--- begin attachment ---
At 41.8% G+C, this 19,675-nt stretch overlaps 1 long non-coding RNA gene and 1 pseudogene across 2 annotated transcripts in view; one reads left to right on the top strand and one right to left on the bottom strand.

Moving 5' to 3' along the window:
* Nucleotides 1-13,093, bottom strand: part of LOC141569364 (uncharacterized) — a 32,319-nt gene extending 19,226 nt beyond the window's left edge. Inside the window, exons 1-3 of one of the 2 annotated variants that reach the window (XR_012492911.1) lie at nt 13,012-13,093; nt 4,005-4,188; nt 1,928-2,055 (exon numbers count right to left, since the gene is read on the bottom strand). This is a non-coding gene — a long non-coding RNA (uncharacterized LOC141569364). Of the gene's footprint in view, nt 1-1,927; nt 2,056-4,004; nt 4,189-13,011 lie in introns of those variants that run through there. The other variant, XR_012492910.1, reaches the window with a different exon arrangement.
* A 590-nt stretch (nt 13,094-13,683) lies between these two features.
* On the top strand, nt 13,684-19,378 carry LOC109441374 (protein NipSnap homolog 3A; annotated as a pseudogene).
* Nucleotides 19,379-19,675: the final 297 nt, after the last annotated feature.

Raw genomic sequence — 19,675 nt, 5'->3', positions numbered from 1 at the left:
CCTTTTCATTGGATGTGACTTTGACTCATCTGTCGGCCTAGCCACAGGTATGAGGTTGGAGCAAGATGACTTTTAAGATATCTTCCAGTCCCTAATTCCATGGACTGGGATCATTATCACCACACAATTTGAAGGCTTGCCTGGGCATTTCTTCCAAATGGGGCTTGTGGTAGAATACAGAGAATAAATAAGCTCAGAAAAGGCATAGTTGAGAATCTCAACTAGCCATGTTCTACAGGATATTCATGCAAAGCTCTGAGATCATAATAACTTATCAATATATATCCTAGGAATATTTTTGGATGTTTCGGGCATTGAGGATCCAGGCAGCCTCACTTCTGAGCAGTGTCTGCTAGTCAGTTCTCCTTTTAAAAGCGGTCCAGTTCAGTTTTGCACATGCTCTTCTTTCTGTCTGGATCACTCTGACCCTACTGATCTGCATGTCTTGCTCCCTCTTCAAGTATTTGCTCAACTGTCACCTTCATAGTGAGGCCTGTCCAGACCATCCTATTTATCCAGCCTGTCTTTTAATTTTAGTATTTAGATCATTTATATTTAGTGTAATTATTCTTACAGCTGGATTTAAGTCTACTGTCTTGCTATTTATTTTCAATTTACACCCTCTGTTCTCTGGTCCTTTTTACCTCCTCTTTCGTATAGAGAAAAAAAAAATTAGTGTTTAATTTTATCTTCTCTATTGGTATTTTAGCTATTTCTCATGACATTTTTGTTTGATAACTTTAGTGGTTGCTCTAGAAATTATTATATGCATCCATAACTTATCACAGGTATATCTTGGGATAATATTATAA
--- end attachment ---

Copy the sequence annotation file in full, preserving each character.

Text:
At 41.8% G+C, this 19,675-nt stretch overlaps 1 long non-coding RNA gene and 1 pseudogene across 2 annotated transcripts in view; one reads left to right on the top strand and one right to left on the bottom strand.

Moving 5' to 3' along the window:
* Nucleotides 1-13,093, bottom strand: part of LOC141569364 (uncharacterized) — a 32,319-nt gene extending 19,226 nt beyond the window's left edge. Inside the window, exons 1-3 of one of the 2 annotated variants that reach the window (XR_012492911.1) lie at nt 13,012-13,093; nt 4,005-4,188; nt 1,928-2,055 (exon numbers count right to left, since the gene is read on the bottom strand). This is a non-coding gene — a long non-coding RNA (uncharacterized LOC141569364). Of the gene's footprint in view, nt 1-1,927; nt 2,056-4,004; nt 4,189-13,011 lie in introns of those variants that run through there. The other variant, XR_012492910.1, reaches the window with a different exon arrangement.
* A 590-nt stretch (nt 13,094-13,683) lies between these two features.
* On the top strand, nt 13,684-19,378 carry LOC109441374 (protein NipSnap homolog 3A; annotated as a pseudogene).
* Nucleotides 19,379-19,675: the final 297 nt, after the last annotated feature.

Raw genomic sequence — 19,675 nt, 5'->3', positions numbered from 1 at the left:
CCTTTTCATTGGATGTGACTTTGACTCATCTGTCGGCCTAGCCACAGGTATGAGGTTGGAGCAAGATGACTTTTAAGATATCTTCCAGTCCCTAATTCCATGGACTGGGATCATTATCACCACACAATTTGAAGGCTTGCCTGGGCATTTCTTCCAAATGGGGCTTGTGGTAGAATACAGAGAATAAATAAGCTCAGAAAAGGCATAGTTGAGAATCTCAACTAGCCATGTTCTACAGGATATTCATGCAAAGCTCTGAGATCATAATAACTTATCAATATATATCCTAGGAATATTTTTGGATGTTTCGGGCATTGAGGATCCAGGCAGCCTCACTTCTGAGCAGTGTCTGCTAGTCAGTTCTCCTTTTAAAAGCGGTCCAGTTCAGTTTTGCACATGCTCTTCTTTCTGTCTGGATCACTCTGACCCTACTGATCTGCATGTCTTGCTCCCTCTTCAAGTATTTGCTCAACTGTCACCTTCATAGTGAGGCCTGTCCAGACCATCCTATTTATCCAGCCTGTCTTTTAATTTTAGTATTTAGATCATTTATATTTAGTGTAATTATTCTTACAGCTGGATTTAAGTCTACTGTCTTGCTATTTATTTTCAATTTACACCCTCTGTTCTCTGGTCCTTTTTACCTCCTCTTTCGTATAGAGAAAAAAAAAATTAGTGTTTAATTTTATCTTCTCTATTGGTATTTTAGCTATTTCTCATGACATTTTTGTTTGATAACTTTAGTGGTTGCTCTAGAAATTATTATATGCATCCATAACTTATCACAGGTATATCTTGGGATAATATTATAA